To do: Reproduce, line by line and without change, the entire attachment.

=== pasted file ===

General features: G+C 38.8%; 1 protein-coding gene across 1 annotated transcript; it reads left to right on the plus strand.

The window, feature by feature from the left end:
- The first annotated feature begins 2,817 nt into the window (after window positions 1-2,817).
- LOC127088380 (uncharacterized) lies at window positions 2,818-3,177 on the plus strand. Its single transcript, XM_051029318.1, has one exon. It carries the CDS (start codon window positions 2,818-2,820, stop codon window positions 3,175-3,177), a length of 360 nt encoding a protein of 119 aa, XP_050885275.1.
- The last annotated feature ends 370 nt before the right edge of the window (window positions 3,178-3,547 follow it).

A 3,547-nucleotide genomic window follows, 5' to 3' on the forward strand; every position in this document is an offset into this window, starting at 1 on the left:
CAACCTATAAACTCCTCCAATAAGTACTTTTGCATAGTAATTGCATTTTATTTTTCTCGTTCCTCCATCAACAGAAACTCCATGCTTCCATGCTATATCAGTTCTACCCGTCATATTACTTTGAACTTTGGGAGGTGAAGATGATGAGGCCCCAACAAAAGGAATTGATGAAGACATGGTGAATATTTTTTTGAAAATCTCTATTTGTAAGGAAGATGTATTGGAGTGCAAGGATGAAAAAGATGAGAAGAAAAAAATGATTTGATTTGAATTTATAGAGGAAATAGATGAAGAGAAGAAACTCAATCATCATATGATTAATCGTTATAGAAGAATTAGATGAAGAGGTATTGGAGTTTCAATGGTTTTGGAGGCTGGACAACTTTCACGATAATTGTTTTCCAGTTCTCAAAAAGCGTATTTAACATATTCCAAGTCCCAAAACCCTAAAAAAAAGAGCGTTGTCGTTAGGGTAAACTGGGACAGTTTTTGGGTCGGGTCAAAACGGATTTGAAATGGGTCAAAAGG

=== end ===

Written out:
General features: G+C 38.8%; 1 protein-coding gene across 1 annotated transcript; it reads left to right on the plus strand.

The window, feature by feature from the left end:
- The first annotated feature begins 2,817 nt into the window (after window positions 1-2,817).
- LOC127088380 (uncharacterized) lies at window positions 2,818-3,177 on the plus strand. Its single transcript, XM_051029318.1, has one exon. It carries the CDS (start codon window positions 2,818-2,820, stop codon window positions 3,175-3,177), a length of 360 nt encoding a protein of 119 aa, XP_050885275.1.
- The last annotated feature ends 370 nt before the right edge of the window (window positions 3,178-3,547 follow it).

A 3,547-nucleotide genomic window follows, 5' to 3' on the forward strand; every position in this document is an offset into this window, starting at 1 on the left:
CAACCTATAAACTCCTCCAATAAGTACTTTTGCATAGTAATTGCATTTTATTTTTCTCGTTCCTCCATCAACAGAAACTCCATGCTTCCATGCTATATCAGTTCTACCCGTCATATTACTTTGAACTTTGGGAGGTGAAGATGATGAGGCCCCAACAAAAGGAATTGATGAAGACATGGTGAATATTTTTTTGAAAATCTCTATTTGTAAGGAAGATGTATTGGAGTGCAAGGATGAAAAAGATGAGAAGAAAAAAATGATTTGATTTGAATTTATAGAGGAAATAGATGAAGAGAAGAAACTCAATCATCATATGATTAATCGTTATAGAAGAATTAGATGAAGAGGTATTGGAGTTTCAATGGTTTTGGAGGCTGGACAACTTTCACGATAATTGTTTTCCAGTTCTCAAAAAGCGTATTTAACATATTCCAAGTCCCAAAACCCTAAAAAAAAGAGCGTTGTCGTTAGGGTAAACTGGGACAGTTTTTGGGTCGGGTCAAAACGGATTTGAAATGGGTCAAAAGG